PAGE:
AJB: I can see that. I can definitely see that.

Your first novel is Nighthawks at the Mission?

FW: First one, yes. It was self-published, published with one publisher, and just recently re-published a few days ago with three new short stories.

AJB: So you originally self published Nighthawks at the Mission and then it was picked up by a publisher and re-published?

FW: That’s correct

Originally self published in 2013

AJB: Great. Congratulations on getting picked up.

Since you originally self-published Nighthawks at the Mission, can you tell me what the difference is between self publishing a book and having a publisher publish a book?

FW: Marketing. Really, just the ability to market the product. A person can easily have a great idea, get it well edited, have a kick ass cover. But the ability to market the book itself without real support from those who just know how to market, that’s the rub. Amazon has an amazing system to get your stuff out there, but Amazon doesn’t publicize a single thing. So if you don’t have a full time person working with you to really get your stuff out there, it’s not gonna happen. You could be that person, but the set of skills needed to do so is usually not found with the person who can write. It can happen, but its extremely rare.

AJB: Man, isn’t that the truth?

Okay, I want to shift gears  again. Outside of writing, producing and podcasting do you take yourself more seriously or less seriously than when you are creating?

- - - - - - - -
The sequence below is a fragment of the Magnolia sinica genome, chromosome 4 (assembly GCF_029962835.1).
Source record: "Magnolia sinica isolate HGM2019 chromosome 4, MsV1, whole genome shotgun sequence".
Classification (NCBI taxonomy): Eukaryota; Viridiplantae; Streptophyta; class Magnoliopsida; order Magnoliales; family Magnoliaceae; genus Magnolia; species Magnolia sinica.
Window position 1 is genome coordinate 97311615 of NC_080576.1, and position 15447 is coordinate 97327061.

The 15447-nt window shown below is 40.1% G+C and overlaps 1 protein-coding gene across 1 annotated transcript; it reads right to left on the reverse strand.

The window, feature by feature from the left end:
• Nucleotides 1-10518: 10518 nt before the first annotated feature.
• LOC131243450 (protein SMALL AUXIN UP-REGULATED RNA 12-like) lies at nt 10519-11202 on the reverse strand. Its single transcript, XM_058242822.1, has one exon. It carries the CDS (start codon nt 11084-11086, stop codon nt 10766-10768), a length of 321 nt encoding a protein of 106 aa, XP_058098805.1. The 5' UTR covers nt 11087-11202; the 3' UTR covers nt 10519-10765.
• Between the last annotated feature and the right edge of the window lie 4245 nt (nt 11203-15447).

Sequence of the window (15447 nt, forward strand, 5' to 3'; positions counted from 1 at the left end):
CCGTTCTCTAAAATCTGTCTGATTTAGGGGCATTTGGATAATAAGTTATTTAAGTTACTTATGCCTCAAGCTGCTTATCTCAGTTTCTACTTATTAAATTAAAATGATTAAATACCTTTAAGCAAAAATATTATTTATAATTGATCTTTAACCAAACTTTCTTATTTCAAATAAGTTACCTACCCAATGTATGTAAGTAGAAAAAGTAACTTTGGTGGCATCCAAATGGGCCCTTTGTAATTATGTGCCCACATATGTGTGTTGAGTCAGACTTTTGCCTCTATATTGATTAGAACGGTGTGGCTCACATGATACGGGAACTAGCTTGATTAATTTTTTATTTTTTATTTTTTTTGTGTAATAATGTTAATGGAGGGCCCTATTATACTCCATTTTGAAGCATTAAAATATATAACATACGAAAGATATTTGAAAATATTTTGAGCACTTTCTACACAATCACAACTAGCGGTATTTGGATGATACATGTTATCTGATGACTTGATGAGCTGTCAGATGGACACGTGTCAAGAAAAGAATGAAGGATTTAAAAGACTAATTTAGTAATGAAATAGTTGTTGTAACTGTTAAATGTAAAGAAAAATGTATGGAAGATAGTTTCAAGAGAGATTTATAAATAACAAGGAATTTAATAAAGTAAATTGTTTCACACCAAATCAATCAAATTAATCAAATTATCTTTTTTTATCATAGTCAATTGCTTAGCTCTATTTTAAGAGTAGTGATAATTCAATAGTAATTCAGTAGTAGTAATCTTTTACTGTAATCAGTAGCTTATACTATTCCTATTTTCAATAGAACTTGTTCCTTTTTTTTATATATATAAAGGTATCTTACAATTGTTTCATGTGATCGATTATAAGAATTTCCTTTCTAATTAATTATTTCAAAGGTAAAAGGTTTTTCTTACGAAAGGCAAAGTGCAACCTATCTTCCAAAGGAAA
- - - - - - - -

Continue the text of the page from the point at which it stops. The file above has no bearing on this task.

FW: More seriously. Writing is my life, but it’s a lot of fantasy happening. I feel like when I’m writing or doing what I do, I think its pure fun in the end. The exasperation I get or the stress is the stress of trying to win a ball game or beat a video game. It’s not the same as dealing with office politics b.s. The stress is a much better stress to deal with.

AJB: Agreed. I guess that would make doing the podcasts even more fun—there’s no pressure in it.

You have to be creative to be in these fields. How do you view creativity and the act of creating a movie, a book or a podcast?

FW: I think creativity is something where you basically go with your subconscious. Whatever pops into your head. Whatever odd idea you may have. Whatever just bubbles up. I think most of the time people are actively limiting their creativity—that people worry too much about being embarrassed, or they want to do what is currently popular, and they want to find something that should be “profitable” instead of just letting their imagination run wild. You have to really try to make yourself go into a dream like state to make true creativity happen. You have to shed your ego a bit.